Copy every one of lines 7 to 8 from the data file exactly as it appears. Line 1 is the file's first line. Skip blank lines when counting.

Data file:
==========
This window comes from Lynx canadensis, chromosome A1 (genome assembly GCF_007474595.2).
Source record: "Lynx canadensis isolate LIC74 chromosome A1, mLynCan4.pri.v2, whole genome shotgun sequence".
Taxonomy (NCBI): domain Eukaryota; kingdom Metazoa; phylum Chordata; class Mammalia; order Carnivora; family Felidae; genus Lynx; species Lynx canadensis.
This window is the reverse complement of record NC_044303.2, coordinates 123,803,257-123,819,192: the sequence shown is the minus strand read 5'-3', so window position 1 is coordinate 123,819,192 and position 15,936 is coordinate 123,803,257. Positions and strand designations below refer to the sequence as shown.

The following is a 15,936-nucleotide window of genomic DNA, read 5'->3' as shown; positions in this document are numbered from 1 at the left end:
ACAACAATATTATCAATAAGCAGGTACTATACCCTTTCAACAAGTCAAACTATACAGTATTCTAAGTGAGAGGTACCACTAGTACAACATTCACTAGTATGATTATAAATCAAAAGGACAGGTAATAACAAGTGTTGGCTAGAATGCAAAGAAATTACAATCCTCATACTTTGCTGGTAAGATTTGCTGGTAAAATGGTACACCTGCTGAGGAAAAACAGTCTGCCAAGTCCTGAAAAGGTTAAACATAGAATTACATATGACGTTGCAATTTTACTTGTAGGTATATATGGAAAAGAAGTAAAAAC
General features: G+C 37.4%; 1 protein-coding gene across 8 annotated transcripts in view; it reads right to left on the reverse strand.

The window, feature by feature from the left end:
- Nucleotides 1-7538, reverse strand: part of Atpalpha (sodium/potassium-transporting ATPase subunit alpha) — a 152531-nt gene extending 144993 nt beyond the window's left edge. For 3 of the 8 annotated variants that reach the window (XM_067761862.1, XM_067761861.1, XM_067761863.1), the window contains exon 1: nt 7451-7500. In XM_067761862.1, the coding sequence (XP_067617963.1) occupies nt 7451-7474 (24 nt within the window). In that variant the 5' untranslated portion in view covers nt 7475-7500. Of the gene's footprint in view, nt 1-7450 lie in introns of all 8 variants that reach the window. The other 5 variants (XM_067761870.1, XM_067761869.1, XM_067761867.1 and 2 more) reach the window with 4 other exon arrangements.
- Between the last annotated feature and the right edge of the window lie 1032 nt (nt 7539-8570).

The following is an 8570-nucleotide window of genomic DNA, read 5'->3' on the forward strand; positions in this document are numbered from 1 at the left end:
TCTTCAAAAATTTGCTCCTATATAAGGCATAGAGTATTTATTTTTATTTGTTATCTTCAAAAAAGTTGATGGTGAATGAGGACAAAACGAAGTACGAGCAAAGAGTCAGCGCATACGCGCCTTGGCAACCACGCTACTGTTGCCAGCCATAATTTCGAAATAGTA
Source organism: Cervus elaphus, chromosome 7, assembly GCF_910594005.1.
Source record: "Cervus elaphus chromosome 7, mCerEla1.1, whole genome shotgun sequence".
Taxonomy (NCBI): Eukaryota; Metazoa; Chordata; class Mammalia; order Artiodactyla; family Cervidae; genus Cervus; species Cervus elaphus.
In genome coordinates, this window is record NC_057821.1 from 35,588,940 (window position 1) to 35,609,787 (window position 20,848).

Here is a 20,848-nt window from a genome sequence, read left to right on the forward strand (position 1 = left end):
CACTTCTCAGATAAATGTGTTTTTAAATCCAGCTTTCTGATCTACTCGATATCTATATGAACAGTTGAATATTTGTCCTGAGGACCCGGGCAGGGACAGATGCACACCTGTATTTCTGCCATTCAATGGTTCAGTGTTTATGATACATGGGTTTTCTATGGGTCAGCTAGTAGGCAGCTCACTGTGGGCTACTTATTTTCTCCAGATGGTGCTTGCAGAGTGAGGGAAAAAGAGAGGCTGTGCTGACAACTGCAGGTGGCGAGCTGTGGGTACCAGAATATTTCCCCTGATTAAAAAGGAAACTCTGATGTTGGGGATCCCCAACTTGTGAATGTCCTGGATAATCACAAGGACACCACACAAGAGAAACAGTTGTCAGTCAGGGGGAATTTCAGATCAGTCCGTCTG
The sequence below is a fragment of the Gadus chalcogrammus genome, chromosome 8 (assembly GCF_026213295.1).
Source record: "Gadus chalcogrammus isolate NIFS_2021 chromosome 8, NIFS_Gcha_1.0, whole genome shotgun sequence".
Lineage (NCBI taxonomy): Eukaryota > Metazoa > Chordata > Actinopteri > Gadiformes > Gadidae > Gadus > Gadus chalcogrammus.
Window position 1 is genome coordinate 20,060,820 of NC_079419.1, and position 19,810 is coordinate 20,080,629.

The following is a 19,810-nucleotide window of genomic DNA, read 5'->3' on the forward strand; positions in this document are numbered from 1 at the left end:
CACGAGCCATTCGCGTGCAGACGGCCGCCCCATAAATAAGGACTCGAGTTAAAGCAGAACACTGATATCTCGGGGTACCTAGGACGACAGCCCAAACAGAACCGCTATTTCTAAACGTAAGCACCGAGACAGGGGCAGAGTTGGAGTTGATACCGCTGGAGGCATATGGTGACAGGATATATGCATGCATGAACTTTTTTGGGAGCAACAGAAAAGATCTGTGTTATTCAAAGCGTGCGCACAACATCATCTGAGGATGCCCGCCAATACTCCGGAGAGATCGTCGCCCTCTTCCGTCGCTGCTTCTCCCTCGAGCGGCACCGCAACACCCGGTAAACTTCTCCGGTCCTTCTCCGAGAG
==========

General features: G+C 37.4%; 1 protein-coding gene across 8 annotated transcripts in view; it reads right to left on the reverse strand.

The window, feature by feature from the left end: